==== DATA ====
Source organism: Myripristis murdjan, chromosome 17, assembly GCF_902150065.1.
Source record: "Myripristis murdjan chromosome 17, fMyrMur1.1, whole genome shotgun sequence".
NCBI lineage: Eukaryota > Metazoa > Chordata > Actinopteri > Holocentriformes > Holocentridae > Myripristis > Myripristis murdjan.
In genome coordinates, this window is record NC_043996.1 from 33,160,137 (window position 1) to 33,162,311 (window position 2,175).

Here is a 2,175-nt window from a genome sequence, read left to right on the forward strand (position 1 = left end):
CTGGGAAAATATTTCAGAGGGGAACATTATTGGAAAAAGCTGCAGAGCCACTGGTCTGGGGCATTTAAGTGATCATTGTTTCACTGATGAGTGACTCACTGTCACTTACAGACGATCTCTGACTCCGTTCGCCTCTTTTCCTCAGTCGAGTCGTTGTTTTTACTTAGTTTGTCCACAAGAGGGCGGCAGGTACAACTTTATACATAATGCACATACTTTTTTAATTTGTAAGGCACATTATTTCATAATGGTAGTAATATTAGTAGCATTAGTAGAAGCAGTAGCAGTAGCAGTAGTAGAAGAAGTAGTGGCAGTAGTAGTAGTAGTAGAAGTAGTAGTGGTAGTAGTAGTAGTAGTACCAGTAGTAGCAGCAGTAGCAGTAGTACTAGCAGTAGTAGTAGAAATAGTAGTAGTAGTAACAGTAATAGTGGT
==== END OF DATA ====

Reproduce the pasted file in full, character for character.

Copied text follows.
Source organism: Myripristis murdjan, chromosome 17, assembly GCF_902150065.1.
Source record: "Myripristis murdjan chromosome 17, fMyrMur1.1, whole genome shotgun sequence".
NCBI lineage: Eukaryota > Metazoa > Chordata > Actinopteri > Holocentriformes > Holocentridae > Myripristis > Myripristis murdjan.
In genome coordinates, this window is record NC_043996.1 from 33,160,137 (window position 1) to 33,162,311 (window position 2,175).

Here is a 2,175-nt window from a genome sequence, read left to right on the forward strand (position 1 = left end):
CTGGGAAAATATTTCAGAGGGGAACATTATTGGAAAAAGCTGCAGAGCCACTGGTCTGGGGCATTTAAGTGATCATTGTTTCACTGATGAGTGACTCACTGTCACTTACAGACGATCTCTGACTCCGTTCGCCTCTTTTCCTCAGTCGAGTCGTTGTTTTTACTTAGTTTGTCCACAAGAGGGCGGCAGGTACAACTTTATACATAATGCACATACTTTTTTAATTTGTAAGGCACATTATTTCATAATGGTAGTAATATTAGTAGCATTAGTAGAAGCAGTAGCAGTAGCAGTAGTAGAAGAAGTAGTGGCAGTAGTAGTAGTAGTAGAAGTAGTAGTGGTAGTAGTAGTAGTAGTACCAGTAGTAGCAGCAGTAGCAGTAGTACTAGCAGTAGTAGTAGAAATAGTAGTAGTAGTAACAGTAATAGTGGT